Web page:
Young Judaea’s Gap Year: Changing Direction?
Expectations are high for the new leader of the largest gap year program in Israel, with some hoping he will reverse the expansionary path of Young Judaea Year Course’s outgoing director.
… In recent months, Hadassah, which counts Young Judaea as its official youth movement, has made massive cuts to the organization’s budget and was forced to sell two buildings – Young Judaea’s new youth hostel in Jerusalem’s Givat Masua neighborhood and Merkaz Hamagshimim, a community center for immigrants in the capital’s German Colony. Both institutions moved to the capital’s Baka neighborhood.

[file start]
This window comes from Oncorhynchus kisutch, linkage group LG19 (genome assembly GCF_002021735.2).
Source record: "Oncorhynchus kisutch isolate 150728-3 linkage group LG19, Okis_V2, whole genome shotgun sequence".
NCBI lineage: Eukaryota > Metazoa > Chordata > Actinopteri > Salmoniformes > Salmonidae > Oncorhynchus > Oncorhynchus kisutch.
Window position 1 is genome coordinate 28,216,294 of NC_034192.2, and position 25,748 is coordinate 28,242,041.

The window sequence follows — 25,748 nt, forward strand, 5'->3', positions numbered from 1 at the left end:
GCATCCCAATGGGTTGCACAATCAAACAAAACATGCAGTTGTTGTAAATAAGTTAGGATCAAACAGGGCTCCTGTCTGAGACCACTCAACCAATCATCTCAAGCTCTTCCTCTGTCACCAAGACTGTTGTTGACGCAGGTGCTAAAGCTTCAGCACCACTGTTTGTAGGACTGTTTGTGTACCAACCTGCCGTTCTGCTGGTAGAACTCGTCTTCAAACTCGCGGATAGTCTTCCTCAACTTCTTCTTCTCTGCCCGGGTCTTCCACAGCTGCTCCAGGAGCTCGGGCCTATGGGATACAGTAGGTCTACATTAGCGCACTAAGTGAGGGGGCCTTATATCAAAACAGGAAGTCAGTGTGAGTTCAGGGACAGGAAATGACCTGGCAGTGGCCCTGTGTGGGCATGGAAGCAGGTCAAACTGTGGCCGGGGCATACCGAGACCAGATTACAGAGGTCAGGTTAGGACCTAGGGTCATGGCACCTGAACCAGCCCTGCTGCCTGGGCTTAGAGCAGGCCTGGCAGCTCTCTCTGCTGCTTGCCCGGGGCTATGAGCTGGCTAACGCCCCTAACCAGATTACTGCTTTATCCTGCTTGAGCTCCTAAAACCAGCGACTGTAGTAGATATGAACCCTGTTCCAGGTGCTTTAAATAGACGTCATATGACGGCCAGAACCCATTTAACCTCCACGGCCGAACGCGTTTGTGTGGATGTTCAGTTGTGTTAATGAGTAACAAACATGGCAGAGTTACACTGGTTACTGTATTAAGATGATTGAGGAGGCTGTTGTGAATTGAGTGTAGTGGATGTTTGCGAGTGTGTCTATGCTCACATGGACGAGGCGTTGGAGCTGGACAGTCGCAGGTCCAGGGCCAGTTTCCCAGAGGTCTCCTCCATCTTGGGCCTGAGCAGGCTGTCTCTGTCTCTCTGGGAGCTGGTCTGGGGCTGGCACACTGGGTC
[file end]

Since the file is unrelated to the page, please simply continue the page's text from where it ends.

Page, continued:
Numbers of participants are down as well: This year, the program has 312 participants signed up, compared to 540 in 2008/2009.
… Berman made several changes to the course’s traditional Zionist gap year feel by offering 12 different specialty tracks, such as athletics, cooking and fashion. The “olami” track – in which participants traveled the globe in search of unique Jewish experiences – was especially controversial.
Critics said these changes demonstrated an increasing focus on the individual as opposed to a collective youth movement experience.